... in the early Renaissance art, portrayed society s belief of religion through the style of realism and perspective in his famous works such as ... became more transparent and more vivid in detail. Lastly, artists in the high Renaissance such as Da Vinci, Michaelangelo, Titian, and Raphael developed ...
By the late 15th century the novelty of the first explosive advances of Renaissance style had given way to a general acceptance of such basic notions as proportion, contraposto (twisted pose), and linear perspective; consequently many artists soughtmeans of personal expression within this relatively well-established repertoire of style and technique. The Early Renaissance was not, as was once maintained, merely an imperfect but necessary preparation for the perfection of High Renaissance art but a period of great intrinsic merit. In retrospect, however, Early Renaissance painting seems to fall short of thoroughly convincing figural representation, and its expression of human emotion is stylized rather than real. Furthermore, the strength of individual features of a work of art
is disproportionate to the whole composition.
The art of the High Renaissance, however, sought a general, unified effect of pictorial representation or architectural composition, increasing the dramatic force and physical presence of a work of art and gathering its energies and forming a controlled equilibrium. Because the essential characteristic of High Renaissance art was its unity–a balance achieved as a matter of intuition, beyond the reach of rational knowledge or technical skill–the High Renaissance style was destined to break up as soon as emphasis was shifted to favor any one element in the composition.
The High Renaissance style endured for only a brief period (c. 1495-1520) and was created by a few artists of genius, among them Leonardo da Vinci, Donato Bramante, Michelangelo, Raphael, and Titian. Leonardo da Vinci s unfinished Adoration of the Magi (1481; Uffizi Gallery, Florence) is regarded as a landmark of unified pictorial composition, later realized fully in his fresco The Last Supper (1495-97; Santa Maria delle Grazie, Milan).
Medieval art period Medieval art covers a large scope of time. The period covered over 1000 years of art in Europe, Middle East and North Africa. The period was characterized by major art movements based on national art and regional art. There was also the aspect of revivals and artists crafts. Art historians have been successful in classifying medieval art into major periods and styles. This is ...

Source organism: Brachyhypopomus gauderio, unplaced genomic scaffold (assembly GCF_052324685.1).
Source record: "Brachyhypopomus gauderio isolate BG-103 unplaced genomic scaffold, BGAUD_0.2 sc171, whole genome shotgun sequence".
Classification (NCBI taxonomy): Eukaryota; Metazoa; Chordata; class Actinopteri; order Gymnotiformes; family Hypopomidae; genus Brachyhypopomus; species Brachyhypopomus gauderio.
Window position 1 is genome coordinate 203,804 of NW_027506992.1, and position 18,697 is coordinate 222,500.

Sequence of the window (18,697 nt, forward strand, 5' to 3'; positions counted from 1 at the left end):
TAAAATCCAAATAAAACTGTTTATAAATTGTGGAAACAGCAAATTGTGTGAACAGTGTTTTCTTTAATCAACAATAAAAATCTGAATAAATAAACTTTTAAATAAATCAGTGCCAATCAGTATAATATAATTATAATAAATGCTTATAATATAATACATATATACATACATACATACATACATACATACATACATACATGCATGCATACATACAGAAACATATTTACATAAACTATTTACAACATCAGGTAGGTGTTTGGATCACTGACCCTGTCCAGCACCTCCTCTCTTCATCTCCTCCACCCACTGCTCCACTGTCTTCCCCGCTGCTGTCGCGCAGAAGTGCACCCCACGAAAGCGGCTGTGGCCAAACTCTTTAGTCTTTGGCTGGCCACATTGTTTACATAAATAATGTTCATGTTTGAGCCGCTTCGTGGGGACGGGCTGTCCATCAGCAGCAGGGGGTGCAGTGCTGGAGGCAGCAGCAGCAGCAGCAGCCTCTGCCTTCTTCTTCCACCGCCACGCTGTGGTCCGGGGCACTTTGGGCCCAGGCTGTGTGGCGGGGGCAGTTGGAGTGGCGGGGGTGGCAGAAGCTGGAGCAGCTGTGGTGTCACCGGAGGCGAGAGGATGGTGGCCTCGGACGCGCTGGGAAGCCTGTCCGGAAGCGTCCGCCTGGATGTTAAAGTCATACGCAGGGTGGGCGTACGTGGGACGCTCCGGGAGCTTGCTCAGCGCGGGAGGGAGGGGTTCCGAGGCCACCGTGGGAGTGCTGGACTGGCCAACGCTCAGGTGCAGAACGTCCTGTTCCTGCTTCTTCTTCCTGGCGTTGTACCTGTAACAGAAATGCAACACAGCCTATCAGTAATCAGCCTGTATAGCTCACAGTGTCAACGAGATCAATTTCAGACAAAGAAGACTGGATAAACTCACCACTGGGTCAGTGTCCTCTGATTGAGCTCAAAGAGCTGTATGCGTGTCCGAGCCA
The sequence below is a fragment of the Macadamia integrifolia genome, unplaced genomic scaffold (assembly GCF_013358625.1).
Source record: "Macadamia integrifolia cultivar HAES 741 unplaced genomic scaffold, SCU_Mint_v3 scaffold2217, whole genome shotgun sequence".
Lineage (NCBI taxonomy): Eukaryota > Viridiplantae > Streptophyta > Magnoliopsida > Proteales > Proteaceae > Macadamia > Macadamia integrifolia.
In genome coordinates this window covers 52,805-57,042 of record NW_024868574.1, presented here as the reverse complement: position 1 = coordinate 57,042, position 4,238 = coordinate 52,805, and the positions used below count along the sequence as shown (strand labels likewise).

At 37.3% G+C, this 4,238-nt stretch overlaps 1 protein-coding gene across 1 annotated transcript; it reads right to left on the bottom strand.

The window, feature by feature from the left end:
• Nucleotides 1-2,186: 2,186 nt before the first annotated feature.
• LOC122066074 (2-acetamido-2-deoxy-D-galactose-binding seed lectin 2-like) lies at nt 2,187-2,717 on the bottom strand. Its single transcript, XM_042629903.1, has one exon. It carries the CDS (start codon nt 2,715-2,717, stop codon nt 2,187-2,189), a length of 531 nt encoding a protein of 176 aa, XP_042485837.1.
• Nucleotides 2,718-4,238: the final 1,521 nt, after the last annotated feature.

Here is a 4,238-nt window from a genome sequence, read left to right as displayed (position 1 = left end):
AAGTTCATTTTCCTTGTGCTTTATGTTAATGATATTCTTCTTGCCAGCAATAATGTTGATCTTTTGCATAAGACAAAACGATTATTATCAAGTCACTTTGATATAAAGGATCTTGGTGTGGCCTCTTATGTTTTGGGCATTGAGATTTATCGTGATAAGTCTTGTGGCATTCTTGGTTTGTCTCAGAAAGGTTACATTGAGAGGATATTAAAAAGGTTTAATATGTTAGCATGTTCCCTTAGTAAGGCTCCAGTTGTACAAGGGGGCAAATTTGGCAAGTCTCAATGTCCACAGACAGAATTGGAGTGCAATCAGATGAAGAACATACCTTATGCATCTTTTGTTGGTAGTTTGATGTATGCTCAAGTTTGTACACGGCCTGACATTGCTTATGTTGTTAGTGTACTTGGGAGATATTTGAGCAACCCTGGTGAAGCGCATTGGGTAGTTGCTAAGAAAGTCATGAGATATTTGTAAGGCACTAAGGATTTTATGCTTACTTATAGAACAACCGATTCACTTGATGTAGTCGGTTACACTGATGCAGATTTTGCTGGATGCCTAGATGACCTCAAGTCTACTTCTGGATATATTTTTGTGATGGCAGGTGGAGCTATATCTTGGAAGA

Leonardo is considered the paragon of Renaissance thinkers, engaged as he was in experiments of al kinds and having brought to his art a spirit of restless inquiry that sought to discover the laws governing diverse natural phenomena. In a different way, Michelangelo has come to typify the artist endowed with inexplicable, solitary genius. His universal talents are exemplified by the tomb of Julius II (c. 1510-15), San Pietro in Vincoli, Rome; the Medici Chapel (1519-34), Florence; the Sistine Chapel ceiling (1508-12) and Last Judgment (1536-41), Rome; and the cupola of Saint Peter s Basilica (begun 1546)–works that represent major and inimitable accomplishments in the separate fields of sculpture, painting, and architecture. Raphael, a man of very different temperament, evoked, in paintings of Madonnas and in frescoes, not overwhelming forces but sublime harmony and lyric, graceful beauty.
The term Renaissance, adopted from the French equivalent of the Italian word rinascita, meaning literally “rebirth,” describes the radical and comprehensive changes that took place in European culture during the 15th and 16th centuries, bringing about the demise of the Middle Ages and embodying for the first time the values of the modern world. The consciousness of cultural rebirth was itself a characteristic of the Renaissance. Italian scholars and critics of this period proclaimed that their age had progressed beyond the barbarism of the past and had found its inspiration, and its closest parallel, in the civilizations of ancient Greece and Rome.
The Renaissance lived on in established canons of taste and literature and in a distinctive Renaissance style in art, music, and architecture, the last often revived. It also provided the model of many-sided achievement of the creative genius, the “universal man,” exemplified by Leonardo da Vinci or Leon Battista ALBERTI. Finally, the Renaissance spawned the great creative vernacular literature of the late 16th century.
... Raphael’s death or the Sack of Rome, in 1527, marked the end of the High Renaissance. No matter how it’s figured, ... the money being in Rome, the Big Three Names of the High Renaissance each found themselves in Rome being creative, at certain ... also an important contributor to Renaissance architecture, in works like Church of St Maria, Chigi Chapel, Rome, the Palazzo Pandolfini (facade), ...